Re: HP Prime Program: Sampling Without ReplacementMessage #8 Posted by Joe Horn on 3 Oct 2013, 9:55 a.m.,in response to message #6 by Richard Berler Quote:Is there a way to know about commands that are not in the catalog? Most of them can be found in the Xcas documentation, but be forewarned: Xcas has roughly twice as many commands as Prime. One way to "cheat" and find out if Prime recognizes a command is to type it in CAS without any arguments. If it is returned as-is, then it is NOT recognized. If it is returned in single quotation marks, or if it does something(!), then it IS recognized. Examples: foo --> foo (not recognized) rand --> 'rand' (recognized!) log --> 'ln' (recognized in CAS as a natural log!) Time --> (returns the current clock time in decimal form) Quote:Is it possible to sort the numbers from this sort of output []'s as opposed to {}'s? Yes. SORT() works on arrays just as well as lists: sort(rand(6,20,25)) --> [20,21,22,23,24,25] (silly example) Quote:Can one concatenate when dealing with []'s? concat([2,3,4],[7,8,9]) --> [2,3,4,7,8,9] Hope that helps! -Joe- Edited: 3 Oct 2013, 9:56 a.m.

 Re: HP Prime Program: Sampling Without ReplacementMessage #9 Posted by parisse on 3 Oct 2013, 11:37 a.m.,in response to message #8 by Joe Horn If you are interested in timings, there is a shortcut I used and that was not removed: enter your command then tap Sto then press , For example factor(x^100-1) Sto> , Some other useful shortcuts Sto> * for factor, Sto> + for partfrac. About random number, Xcas has now relatively efficient generators for a selection of probability law, some of them should also work on Prime, for example RANDMAT(100,100,binomial,20,.4) create 10 000 random integers with probability binomial of parameters n=20 and p=.4 RANDMAT(100,100,normald) create 10 000 random floats with probability normal (mu=0, sigma=1) RANDMAT(100,100,normald,2,.5) same with mu=2 and sigma=.5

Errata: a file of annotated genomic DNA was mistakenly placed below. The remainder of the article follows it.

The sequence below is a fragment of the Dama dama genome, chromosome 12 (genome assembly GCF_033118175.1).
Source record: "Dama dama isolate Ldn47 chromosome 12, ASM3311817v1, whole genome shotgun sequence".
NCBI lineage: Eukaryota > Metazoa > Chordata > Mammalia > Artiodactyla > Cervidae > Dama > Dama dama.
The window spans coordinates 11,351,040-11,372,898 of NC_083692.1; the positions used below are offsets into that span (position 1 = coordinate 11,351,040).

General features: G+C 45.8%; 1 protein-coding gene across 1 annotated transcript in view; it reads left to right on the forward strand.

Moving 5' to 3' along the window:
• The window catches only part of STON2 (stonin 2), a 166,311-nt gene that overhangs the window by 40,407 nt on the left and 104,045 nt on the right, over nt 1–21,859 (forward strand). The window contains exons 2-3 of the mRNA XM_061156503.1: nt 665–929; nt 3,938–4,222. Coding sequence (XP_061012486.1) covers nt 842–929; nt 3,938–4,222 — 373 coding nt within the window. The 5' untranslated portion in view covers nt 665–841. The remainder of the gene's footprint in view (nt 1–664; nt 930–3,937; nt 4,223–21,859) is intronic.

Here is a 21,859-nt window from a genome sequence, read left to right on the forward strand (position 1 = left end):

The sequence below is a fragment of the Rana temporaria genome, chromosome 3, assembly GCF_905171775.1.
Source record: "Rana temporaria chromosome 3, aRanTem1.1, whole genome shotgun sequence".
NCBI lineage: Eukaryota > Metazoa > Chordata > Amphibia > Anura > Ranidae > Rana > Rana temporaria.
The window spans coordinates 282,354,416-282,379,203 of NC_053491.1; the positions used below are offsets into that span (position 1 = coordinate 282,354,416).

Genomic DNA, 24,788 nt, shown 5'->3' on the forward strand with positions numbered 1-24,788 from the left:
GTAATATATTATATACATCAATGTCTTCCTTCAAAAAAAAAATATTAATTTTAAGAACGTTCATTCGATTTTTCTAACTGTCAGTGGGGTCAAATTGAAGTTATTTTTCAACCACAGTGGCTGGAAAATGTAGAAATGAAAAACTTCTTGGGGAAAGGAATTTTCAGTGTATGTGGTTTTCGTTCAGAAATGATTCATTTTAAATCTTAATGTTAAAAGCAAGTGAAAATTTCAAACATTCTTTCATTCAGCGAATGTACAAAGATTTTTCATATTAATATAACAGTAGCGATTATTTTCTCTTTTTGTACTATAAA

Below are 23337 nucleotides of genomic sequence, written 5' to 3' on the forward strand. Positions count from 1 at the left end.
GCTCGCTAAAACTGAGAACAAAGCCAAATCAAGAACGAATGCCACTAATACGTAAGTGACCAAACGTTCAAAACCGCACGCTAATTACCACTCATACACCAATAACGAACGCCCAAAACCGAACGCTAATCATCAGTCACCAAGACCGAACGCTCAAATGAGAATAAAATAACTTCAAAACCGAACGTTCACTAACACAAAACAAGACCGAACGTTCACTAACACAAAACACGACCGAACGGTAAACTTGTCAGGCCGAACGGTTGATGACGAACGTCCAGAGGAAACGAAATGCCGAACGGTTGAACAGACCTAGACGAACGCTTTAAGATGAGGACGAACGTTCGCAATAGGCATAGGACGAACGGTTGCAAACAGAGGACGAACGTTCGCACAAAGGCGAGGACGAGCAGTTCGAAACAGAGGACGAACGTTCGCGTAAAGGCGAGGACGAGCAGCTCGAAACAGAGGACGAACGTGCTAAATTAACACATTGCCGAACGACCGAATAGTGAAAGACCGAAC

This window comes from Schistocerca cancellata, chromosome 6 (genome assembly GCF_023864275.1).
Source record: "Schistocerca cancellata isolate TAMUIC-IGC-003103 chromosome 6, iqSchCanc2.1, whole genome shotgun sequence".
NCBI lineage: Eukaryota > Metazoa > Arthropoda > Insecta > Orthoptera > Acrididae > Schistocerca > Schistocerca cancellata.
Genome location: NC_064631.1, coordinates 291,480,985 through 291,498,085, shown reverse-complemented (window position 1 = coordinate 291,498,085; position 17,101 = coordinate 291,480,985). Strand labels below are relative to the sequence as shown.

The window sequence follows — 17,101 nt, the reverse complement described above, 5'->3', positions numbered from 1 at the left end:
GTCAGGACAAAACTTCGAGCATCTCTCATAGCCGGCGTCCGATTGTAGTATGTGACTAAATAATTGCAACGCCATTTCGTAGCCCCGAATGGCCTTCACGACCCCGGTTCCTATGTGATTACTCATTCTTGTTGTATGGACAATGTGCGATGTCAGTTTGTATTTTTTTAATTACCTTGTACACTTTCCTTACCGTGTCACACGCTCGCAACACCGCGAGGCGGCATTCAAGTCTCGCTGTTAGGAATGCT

Re: HP Prime Program: Sampling Without ReplacementMessage #10 Posted by Helge Gabert on 3 Oct 2013, 11:59 a.m.,in response to message #9 by parisse What is the current XCAS documentation? Is it this http://www-fourier.ujf-grenoble.fr/~parisse/giac/cascmd_en.pdf or is there something else you recommend? Thanks!

 Re: HP Prime Program: Sampling Without ReplacementMessage #11 Posted by parisse on 3 Oct 2013, 1:27 p.m.,in response to message #10 by Helge Gabert Quote: What is the current XCAS documentation? Is it this http://www-fourier.ujf-grenoble.fr/~parisse/giac/cascmd_en.pdf or is there something else you recommend? Thanks! This is the best documentation that we have in English. If you can read French, the French documentation is much more complete (and if you read Greek, there is also a translation in Greek). I would be glad to find people writing doc for Xcas/Prime CAS in English by the way:-)

 Re: HP Prime Program: Sampling Without ReplacementMessage #12 Posted by Helge Gabert on 3 Oct 2013, 2:46 p.m.,in response to message #11 by parisse Merci de me répondre!

 Re: HP Prime Program: Sampling Without ReplacementMessage #13 Posted by Han on 3 Oct 2013, 12:16 p.m.,in response to message #9 by parisse Quote: If you are interested in timings, there is a shortcut I used and that was not removed: enter your command then tap Sto then press , For example factor(x^100-1) Sto> , Some other useful shortcuts Sto> * for factor, Sto> + for partfrac. About random number, Xcas has now relatively efficient generators for a selection of probability law, some of them should also work on Prime, for example RANDMAT(100,100,binomial,20,.4) create 10 000 random integers with probability binomial of parameters n=20 and p=.4 RANDMAT(100,100,normald) create 10 000 random floats with probability normal (mu=0, sigma=1) RANDMAT(100,100,normald,2,.5) same with mu=2 and sigma=.5 It seems to me the "power" behind the HP Prime is partly locked away in CAS environment. I think a lot of folks are anxiously awaiting for the moment when creating CAS programs will be as easy as creating non-CAS ones. Is this something that would take a while to implement, though?

 Re: HP Prime Program: Sampling Without ReplacementMessage #14 Posted by Joe Horn on 4 Oct 2013, 12:22 a.m.,in response to message #9 by parisse Quote: enter your command then tap Sto then press , For example factor(x^100-1) Sto> , STORE COMMA to launch a timer... but of course! The hidden timer in the HP-45 was also launched via an undocumented key combination! But in that case it was RCL CHS+7+8. Thanks, Bernard!